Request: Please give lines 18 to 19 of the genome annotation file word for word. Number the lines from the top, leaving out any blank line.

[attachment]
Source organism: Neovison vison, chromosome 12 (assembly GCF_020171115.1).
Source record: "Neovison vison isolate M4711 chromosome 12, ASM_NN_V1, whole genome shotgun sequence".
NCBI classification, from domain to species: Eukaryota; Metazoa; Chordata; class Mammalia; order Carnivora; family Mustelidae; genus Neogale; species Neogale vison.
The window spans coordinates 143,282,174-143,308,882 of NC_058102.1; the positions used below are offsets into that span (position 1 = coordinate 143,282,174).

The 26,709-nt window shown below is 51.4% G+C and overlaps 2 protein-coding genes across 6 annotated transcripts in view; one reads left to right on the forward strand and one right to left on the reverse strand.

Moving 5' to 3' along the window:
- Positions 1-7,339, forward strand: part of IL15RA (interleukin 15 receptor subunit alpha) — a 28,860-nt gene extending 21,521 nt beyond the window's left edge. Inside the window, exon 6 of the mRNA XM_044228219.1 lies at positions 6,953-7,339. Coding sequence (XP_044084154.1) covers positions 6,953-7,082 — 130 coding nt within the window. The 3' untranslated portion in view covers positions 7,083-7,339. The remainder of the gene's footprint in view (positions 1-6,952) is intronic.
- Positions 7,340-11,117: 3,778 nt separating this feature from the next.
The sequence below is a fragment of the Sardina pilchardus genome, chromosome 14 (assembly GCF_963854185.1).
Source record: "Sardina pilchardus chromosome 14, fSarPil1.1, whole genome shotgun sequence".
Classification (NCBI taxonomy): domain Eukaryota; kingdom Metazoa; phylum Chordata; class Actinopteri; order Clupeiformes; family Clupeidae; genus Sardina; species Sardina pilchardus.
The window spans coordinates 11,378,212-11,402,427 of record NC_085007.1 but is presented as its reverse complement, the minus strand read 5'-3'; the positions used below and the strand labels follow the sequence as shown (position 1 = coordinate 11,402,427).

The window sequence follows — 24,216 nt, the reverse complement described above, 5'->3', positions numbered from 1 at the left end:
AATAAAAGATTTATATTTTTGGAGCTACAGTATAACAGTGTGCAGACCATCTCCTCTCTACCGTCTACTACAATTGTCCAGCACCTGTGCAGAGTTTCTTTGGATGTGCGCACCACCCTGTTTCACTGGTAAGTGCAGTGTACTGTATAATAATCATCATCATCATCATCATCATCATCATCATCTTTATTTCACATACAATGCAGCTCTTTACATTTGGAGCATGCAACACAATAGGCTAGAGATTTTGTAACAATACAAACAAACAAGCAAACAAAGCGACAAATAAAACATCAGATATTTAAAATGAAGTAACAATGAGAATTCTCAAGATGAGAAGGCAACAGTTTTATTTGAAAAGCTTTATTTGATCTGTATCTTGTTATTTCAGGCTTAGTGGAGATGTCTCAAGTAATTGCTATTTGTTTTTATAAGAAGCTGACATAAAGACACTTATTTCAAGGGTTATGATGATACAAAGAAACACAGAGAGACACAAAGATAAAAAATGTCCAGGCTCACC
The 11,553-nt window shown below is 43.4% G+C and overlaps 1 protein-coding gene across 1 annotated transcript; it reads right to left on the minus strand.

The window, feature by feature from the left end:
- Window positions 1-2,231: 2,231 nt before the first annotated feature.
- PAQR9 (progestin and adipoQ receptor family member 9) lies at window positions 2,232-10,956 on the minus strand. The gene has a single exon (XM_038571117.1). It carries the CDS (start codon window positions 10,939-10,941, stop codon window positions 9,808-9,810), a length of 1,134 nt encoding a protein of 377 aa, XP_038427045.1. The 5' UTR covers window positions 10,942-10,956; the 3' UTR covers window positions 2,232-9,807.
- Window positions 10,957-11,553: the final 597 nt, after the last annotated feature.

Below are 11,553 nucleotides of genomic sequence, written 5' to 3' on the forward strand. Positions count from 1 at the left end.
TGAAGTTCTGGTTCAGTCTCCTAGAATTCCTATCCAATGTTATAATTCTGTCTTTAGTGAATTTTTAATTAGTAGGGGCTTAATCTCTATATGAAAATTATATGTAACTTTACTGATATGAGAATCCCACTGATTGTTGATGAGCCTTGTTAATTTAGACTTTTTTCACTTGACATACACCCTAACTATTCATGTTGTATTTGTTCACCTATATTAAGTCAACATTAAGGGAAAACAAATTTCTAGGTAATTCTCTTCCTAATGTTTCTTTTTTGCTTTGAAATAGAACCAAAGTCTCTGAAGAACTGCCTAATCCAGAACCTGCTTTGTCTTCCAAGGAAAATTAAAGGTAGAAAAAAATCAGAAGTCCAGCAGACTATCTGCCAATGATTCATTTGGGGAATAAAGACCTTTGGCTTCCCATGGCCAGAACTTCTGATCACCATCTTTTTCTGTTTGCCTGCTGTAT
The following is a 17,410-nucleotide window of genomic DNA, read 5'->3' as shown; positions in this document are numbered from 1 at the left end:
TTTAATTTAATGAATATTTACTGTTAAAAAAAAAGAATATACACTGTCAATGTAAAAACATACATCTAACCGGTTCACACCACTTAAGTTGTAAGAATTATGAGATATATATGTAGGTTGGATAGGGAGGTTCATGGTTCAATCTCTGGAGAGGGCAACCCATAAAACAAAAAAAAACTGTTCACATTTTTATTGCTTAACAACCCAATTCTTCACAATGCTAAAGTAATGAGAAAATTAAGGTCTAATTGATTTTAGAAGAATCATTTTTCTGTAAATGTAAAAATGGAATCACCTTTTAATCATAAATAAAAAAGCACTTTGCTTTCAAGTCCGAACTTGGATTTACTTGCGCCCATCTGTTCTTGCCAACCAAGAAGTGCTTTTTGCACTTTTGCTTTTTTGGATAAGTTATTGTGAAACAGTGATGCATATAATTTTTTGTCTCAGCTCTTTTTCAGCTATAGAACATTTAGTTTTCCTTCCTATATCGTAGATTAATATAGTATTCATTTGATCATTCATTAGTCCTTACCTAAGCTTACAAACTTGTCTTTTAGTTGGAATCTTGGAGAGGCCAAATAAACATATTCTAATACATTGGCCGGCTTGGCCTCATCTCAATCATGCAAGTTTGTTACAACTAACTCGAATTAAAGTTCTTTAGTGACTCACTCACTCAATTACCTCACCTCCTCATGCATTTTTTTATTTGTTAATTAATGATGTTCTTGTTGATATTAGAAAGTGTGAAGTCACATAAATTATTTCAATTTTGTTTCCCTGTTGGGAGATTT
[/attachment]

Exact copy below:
- PAQR9 (progestin and adipoQ receptor family member 9) lies at window positions 2,232-10,956 on the minus strand. The gene has a single exon (XM_038571117.1). It carries the CDS (start codon window positions 10,939-10,941, stop codon window positions 9,808-9,810), a length of 1,134 nt encoding a protein of 377 aa, XP_038427045.1. The 5' UTR covers window positions 10,942-10,956; the 3' UTR covers window positions 2,232-9,807.
- Window positions 10,957-11,553: the final 597 nt, after the last annotated feature.